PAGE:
And then sometimes someone will come along and tell all the people sharing and liking this one thing why that thing is a X Y or Z bad thing, and it will escalate back and forth, and sometimes the cool people rally, and something the not-cool people will make death threats, and it’s all just very unpleasant and nasty and often enabled by a lot of the cultural problems we’re dealing with more and more these days. I’ve talked about some of those problems before on the blog. Check the archives.

Anyway.

In fandom, these two scenarios are pretty frequently played out. However, I’m relatively new to being active enough to observe it happening in the moment. I’ve been a fan of various things all my life, but due to the aforementioned “sticking to the edges”, I never really interacted with other fans all that much. I might read articles, but would skip the discussion boards and comment sections due to all the arguing and insulting and hating and bullying it often seemed to degrade into. I’d rather just enjoy the thing I loved on my own and keep all the excitement and theories to myself, rather than risk being attacked online. I had enough going on my life already, and made the choice not to add more stress.

That all started to change a year or two ago, with the oh-so-excellent Snark Squad, who run a website with one of the most polite, intelligent, respectful comments sections I’ve ever heard of. To be sure, they’re had their difficulties with hate and threats and insults and bullies too, but the Snark Ladies are some truly classy women, and they — with the help of the regulars — would always address the problems and bring the discussion back from the explosive potential.

I finally had a place where I could venture out of my shell and leave comments, without the fear of attack from all sides. It was a revelation. I created a Twitter account solely to be able to interact more with these incredibly awesome people. I started a blog because they had shown me how meaningful someone can make their own little corner of the internet, and how supportive an online community can be. They inspired me, and helped me feel safe putting myself out there. Even if I was attacked or threatened, I knew they would have my back.

I’ve branched out a bit since then; the last few days on Twitter, as I mentioned, have been full of fandom posts for a particular ‘shipper corner of the internet connected to the TV show Supernatural. Actually, my semi-involvement with them has been going on a bit longer. It started with the earlier blog post here (linked above in the intro to this post), when I talked about how divided and hurt the fandom was, and how irresponsible some of the actors had been about the issues causing it.

Things flared up again more recently when an online journalist was falsely flagged as a security threat and escorted from the convention she was reporting at, all without any investigation into the matter. Turns out, a bully with an agenda and a friendship with the actors’ bodyguard had sent an out-of-context screencap of the journalist tweeting a quote from a different show. Some “threat”, huh?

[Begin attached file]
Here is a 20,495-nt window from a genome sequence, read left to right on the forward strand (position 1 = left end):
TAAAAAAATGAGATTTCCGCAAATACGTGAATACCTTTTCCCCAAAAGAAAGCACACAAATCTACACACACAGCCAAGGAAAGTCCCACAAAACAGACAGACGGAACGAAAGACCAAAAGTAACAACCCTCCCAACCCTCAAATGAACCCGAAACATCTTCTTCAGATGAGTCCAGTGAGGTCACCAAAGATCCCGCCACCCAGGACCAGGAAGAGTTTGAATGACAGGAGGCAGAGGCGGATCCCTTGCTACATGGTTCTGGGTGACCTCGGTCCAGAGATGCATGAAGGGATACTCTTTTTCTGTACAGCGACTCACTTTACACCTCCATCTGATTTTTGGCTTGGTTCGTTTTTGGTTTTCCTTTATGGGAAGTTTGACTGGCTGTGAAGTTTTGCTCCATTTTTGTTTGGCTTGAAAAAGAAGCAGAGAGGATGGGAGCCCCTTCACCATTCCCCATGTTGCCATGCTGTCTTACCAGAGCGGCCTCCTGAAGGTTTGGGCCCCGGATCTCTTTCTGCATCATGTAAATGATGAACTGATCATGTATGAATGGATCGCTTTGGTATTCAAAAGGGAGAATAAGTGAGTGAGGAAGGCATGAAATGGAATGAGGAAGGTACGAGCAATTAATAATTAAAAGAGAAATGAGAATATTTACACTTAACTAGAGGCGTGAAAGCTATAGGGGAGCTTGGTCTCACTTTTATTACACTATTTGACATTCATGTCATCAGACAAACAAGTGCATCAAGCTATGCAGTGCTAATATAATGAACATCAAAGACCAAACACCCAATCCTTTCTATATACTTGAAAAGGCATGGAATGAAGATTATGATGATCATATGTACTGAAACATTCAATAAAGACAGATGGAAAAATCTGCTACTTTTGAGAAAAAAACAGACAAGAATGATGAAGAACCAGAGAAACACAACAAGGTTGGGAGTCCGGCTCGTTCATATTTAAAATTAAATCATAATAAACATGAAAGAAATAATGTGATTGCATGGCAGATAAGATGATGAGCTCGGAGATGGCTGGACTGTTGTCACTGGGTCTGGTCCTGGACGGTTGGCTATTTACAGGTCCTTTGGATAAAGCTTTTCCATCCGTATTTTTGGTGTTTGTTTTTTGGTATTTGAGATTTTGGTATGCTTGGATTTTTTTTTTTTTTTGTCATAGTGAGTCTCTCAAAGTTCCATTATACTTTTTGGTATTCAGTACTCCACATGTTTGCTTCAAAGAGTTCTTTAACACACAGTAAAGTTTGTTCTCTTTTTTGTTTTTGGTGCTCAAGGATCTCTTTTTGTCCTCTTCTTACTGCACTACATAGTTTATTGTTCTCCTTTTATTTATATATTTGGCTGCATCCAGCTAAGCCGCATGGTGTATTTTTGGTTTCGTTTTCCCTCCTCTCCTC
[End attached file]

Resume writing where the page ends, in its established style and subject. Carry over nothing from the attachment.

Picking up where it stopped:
Some fans rallied to her defense, and others continued to attack. Look for the hashtags #IStandWithEmily and #EmilyDeservesAnswers for those who support her. The matter still hasn’t been fully settled; the convention apologized and refunded her, but their hands had been tied anyway during the whole thing. The show, the network, the stars and the bodyguard involved all still have yet to address the incident, apart from some vicious tweets from the bodyguard immediately after that he’s since erased.

To add insult to injury, the same journalist had been organizing and fundraising commemorative mugs and gift baskets for the cast and crew, to celebrate their tenth season and 200th episode (aired earlier this week).

The 200th episode itself was another touchy subject. Supernatural seems to have no qualms about meta commentary and breaking the fourth wall on occasion, and has multiple entire episodes pretty much centered around doing just that. The results are…mixed, to put it diplomatically. Reception among the fans depends greatly on who you talk to.

It’s not surprising; the show has a history of not understanding fandom, of not handling PR well, and of inadvertently condoning or deliberately ignoring bullying behavior of some of the fans towards many others. Of course they’re going to be a little “off” when it comes to trying to break the fourth wall on the show and have meta commentary on something they don’t actually seem to understand all that well. They give us broad strokes, and the reality is very nuanced. It’s an obvious and understandable mistake, but one they could have handled much better in the past if they’d not been so blind to their own privileges and the damage they were causing.

It’s understandable that fans who have had a painful experience at the hands of the people in charge of a thing they love, and at the hands of other people proclaiming to love that thing, might be a bit wary, a little mistrustful, and just too tired to keep hoping and fighting for what they love. It’s understandable they might not feel safe in the general fandom. It’s understandable they might decide they need a break, or some reassurance from people like them, before they risk exposing themselves again.

If the thing you love has been a cause of pain, betrayal, attacks, threats, and all manner of not feeling welcome or safe, and if the people perpetuating that behavior feel vindicated doing so due to comments made by the people who are ACTUALLY in charge of that thing, then yes, taking a break or even leaving it forever are totally legit options. That’s kind of obvious.